Fresh longans, rambutans, loquats, jujubees....butchered duck tongues, de-boned poultry feet, 1001 parts of a cow, 6 varieties of fresh crabs, I didn't know where to turn next. My partner in crime stood with hands in pockets most of the time, and I don't blame her. The unique ingredients and "fresh" handling attribute to an interesting smelling ambient. I would think twice about filling my lungs fully while at this market, but I was too involved in looking at giant okra. It was just about when I caught a giant pine cone at the corner of my eye. The only English label was "Flying Horse" and it was nested in a plastic net. Immediately I started taking pictures of this amazing thing, excited about the premise of coming back to buy one. I mean, who wouldn't want to eat a pine cone! Well, maybe just me.

If you thought that's all the excitement I could handle, you were wrong. I saw something distinctly plastic looking in the produce section. As we got closer, this pile of black plastic, started to resemble bats. Yes, bats. No labels of course, but someone kindly explained, "Nut!". "Nut?", I said puzzled. That's all the explanation I could have hoped for anyway.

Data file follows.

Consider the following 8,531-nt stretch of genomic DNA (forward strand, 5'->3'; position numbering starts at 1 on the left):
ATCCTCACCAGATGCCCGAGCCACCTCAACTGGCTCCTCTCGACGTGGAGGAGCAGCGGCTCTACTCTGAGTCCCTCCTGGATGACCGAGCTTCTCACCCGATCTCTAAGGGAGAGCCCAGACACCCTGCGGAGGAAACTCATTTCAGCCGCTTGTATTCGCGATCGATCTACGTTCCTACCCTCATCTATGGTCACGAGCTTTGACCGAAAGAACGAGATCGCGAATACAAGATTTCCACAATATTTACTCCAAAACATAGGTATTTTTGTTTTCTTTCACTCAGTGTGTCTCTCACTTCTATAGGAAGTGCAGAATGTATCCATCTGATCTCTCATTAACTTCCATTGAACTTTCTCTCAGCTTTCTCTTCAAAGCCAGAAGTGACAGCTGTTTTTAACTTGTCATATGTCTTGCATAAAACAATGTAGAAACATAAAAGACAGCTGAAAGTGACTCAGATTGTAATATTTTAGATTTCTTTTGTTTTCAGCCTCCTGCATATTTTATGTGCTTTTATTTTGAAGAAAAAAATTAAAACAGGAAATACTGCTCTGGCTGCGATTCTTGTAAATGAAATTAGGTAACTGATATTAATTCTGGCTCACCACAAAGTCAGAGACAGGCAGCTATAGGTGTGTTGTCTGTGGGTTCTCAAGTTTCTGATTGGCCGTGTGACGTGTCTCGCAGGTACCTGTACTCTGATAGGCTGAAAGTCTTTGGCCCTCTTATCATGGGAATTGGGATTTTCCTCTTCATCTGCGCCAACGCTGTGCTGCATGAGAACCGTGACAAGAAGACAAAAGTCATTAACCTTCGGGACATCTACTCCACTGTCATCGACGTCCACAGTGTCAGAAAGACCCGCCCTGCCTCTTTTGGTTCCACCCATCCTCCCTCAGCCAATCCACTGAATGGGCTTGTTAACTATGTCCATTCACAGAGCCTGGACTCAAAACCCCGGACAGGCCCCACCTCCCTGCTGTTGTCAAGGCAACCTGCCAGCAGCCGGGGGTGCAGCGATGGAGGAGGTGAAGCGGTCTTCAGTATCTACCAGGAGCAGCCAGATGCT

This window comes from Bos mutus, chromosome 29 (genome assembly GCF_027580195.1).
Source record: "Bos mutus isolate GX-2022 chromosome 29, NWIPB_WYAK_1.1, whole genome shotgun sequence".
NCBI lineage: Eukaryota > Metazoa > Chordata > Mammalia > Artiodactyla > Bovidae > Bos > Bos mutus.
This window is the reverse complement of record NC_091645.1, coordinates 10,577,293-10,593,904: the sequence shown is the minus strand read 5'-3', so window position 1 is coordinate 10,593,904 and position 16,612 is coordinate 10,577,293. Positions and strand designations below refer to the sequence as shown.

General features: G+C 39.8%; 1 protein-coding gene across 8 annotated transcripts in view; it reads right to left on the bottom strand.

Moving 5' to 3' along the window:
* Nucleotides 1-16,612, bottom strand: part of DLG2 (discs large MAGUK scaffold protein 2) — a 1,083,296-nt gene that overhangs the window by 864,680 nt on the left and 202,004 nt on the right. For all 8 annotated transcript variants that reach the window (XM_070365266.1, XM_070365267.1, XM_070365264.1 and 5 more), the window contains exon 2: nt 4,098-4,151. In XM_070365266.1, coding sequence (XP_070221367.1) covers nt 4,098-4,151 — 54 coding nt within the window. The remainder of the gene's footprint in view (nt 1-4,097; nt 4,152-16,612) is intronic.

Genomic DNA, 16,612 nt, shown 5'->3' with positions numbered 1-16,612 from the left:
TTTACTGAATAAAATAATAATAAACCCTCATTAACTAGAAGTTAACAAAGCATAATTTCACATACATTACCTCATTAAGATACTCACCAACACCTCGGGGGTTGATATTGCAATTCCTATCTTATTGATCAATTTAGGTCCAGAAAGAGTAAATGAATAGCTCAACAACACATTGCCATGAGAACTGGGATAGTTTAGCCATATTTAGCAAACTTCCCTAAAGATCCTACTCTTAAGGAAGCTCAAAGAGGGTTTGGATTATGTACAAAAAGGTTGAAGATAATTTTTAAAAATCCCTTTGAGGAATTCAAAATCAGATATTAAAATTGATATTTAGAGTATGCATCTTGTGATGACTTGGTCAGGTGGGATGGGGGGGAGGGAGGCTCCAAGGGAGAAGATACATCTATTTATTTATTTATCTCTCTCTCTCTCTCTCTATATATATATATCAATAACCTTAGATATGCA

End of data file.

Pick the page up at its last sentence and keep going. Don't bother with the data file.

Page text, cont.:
Getting back to the comfort of my home and wireless connection, I spent 20 minutes on google to try to find the giant pine cone and bat nuts. You'd think this is tough but google is far more knowledgeable then one expects. Bat nuts came up right away, with PG rated results. These are also known as caltrops and are apparently a flavor cross between a peanut and a water chestnut. Giant pine cone was more difficult to find, but eventually, I did identify it as the Durian fruit, which I welcome you to read about...and even watch, so you can understand why I don't plan on rushing back to the market.